Arguments swelled. The voice of those who opposed cried, "… a few firecrackers don't make a Fourth of July". This is nothing more than a small vocal minority, a few zealots, and a malicious hard-core of malcontents. But the Society, the group of individuals accused of having no values or principles took it to the legislature, sending two bills to authorize an advisory council (the dental school had one, they argued) and another to prohibit the initiation of fee-collecting (but Doernbecher charged fees and served the indigent and paying patients, which provided for 15% of operations. There went their argument). They wanted a voice in school affairs. The board, they charged, is an organization of laymen with the exception of their current president, Kleinsorge. But no, said the board, what they really want is a supervisory role. But the Society president, O. A. Pitman denied that they had intent to control. Members of the board threatened to leave if authority became divided. The fear of divided authority was grounded in the wording of the bill stated thus: "to have access to all official records necessary for them to discharge their advisory duties".

The "downtown" doctors enjoyed the privilege and the prestige of teaching at the school and the opportunity to share their expertise with students but also took advantage of the latest in technologies and technique from leading practitioners, while still earning stupendous private salaries. Accusations of conflict of interest and personal gain at the school were denied by Dean W. E. Baird. Baird was targeted by the Society. For one, he was charged with trying to dominate private practice through the school's policies. But Baird laid the blame for the lack of cooperation between the school and the Society at the Society's door. He claimed that the members of the Society had been offered opportunities to visit the school and to discuss the policies but these invitations were essentially ignored. The Society countered that perhaps if Dean Baird were removed, the end of the controversy might be possible and that the sinking morale among the staff of the school was the reason that they were scraping the bottom of the barrel for qualified instructors.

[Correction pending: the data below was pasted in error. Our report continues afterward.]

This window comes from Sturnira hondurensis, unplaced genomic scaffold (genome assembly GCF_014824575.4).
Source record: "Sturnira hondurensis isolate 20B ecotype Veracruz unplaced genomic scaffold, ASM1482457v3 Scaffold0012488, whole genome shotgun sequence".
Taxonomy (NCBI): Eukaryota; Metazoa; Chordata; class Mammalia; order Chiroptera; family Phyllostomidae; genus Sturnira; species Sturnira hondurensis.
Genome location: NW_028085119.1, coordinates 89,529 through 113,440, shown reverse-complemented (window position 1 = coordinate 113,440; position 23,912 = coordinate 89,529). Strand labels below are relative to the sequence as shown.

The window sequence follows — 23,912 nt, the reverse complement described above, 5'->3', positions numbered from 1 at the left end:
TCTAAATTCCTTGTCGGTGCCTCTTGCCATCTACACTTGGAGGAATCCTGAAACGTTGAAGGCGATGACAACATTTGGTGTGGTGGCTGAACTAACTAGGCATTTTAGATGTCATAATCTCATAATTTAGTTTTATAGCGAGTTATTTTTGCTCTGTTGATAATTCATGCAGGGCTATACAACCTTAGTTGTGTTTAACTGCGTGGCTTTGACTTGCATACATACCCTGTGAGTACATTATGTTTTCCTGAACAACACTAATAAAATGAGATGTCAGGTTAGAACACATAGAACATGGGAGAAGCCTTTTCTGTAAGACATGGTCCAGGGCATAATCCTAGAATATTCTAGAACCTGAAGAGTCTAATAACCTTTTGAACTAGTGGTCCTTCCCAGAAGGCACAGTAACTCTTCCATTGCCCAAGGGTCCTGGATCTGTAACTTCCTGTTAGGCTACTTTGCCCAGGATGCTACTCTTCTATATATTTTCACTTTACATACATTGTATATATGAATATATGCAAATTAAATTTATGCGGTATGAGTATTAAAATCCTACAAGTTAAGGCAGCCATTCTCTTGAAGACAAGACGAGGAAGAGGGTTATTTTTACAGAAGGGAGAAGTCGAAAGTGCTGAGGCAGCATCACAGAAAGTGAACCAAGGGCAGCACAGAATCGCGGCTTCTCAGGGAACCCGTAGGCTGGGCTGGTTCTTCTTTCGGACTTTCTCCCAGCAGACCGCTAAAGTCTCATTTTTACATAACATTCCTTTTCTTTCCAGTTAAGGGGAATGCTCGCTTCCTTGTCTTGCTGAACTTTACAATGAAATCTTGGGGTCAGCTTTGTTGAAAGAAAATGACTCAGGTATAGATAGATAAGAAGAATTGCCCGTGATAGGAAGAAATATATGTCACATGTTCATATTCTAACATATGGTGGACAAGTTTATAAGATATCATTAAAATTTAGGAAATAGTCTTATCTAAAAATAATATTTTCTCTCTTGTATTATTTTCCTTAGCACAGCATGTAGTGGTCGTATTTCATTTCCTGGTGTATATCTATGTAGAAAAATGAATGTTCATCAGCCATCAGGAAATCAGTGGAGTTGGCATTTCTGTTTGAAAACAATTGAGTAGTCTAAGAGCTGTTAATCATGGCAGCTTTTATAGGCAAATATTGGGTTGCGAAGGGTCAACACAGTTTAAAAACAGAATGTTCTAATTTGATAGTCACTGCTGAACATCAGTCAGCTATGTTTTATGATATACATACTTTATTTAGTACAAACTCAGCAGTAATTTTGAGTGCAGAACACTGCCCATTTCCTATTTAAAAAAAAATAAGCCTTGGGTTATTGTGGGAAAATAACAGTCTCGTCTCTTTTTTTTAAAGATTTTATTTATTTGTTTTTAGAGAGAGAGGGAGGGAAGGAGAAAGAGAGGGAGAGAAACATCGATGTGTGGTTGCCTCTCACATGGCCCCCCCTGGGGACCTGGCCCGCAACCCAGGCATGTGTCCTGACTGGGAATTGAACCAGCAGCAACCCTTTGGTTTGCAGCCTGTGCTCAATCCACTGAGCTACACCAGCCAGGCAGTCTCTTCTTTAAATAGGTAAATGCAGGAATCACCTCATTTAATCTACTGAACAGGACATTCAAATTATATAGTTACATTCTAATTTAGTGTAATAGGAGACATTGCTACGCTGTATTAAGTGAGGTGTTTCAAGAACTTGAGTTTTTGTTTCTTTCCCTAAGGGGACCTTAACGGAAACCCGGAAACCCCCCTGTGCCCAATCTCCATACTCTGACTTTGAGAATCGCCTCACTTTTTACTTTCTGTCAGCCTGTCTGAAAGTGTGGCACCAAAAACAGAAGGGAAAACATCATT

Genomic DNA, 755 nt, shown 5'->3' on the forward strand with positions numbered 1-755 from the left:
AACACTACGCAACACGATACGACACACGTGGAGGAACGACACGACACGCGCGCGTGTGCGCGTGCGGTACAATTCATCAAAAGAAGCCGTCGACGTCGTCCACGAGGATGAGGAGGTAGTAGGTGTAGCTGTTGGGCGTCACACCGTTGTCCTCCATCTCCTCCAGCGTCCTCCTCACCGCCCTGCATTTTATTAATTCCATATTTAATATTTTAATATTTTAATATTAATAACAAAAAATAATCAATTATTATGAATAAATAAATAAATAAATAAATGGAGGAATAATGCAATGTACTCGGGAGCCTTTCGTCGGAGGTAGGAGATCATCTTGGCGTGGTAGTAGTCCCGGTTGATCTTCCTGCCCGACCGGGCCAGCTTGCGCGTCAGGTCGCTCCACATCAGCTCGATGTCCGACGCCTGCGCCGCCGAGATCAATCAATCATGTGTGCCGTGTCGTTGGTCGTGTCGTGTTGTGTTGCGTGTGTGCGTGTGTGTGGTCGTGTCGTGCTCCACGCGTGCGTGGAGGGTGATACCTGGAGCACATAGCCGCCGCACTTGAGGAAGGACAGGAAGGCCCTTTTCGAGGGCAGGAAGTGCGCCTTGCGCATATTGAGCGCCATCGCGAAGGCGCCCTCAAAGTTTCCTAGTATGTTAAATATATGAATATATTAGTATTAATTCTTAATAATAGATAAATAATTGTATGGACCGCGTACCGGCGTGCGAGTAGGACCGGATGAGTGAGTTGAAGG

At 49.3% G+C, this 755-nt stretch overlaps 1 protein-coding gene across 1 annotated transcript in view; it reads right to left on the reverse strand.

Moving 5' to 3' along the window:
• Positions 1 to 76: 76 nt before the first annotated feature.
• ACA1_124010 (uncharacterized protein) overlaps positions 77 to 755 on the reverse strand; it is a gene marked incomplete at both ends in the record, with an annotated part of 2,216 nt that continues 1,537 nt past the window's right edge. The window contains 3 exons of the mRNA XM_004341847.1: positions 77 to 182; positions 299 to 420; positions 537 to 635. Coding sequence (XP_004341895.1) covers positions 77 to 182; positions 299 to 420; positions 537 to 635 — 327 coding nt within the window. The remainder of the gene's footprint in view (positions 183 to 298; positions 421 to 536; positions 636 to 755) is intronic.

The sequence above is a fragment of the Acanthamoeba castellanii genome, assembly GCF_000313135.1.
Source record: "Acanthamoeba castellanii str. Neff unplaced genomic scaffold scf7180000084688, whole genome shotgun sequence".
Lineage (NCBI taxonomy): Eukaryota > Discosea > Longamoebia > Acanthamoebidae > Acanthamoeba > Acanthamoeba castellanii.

The staff was loyal to Dean Baird. He knew that many physicians could earn more in private practice but chose to be educators. The proof that they were not scraping the bottom of the barrel was in the increase in grants to outstanding doctors for research. He did not deny that there had been violators, but that a perversion of funds was impossible since the monies were deposited and managed by the State.

The argument continued, but for how long? Edwards asked at the end of his near prospectus, "What will happen if the feud is not settled but breaks out in violent eruptions?" Would it end before a grand jury? Would Society members who serve at the medical school be forced to resign from the Society? Would there be a strike at the school? The Society denied that there was strike organization a foot, though one high standing Society member had been heard in a public meeting saying that perhaps it might be best if doctors just stay off the hill.

Complex and convoluted are terms that sufficiently describe our story. Time and patience it will take to uncover the answers to these questions.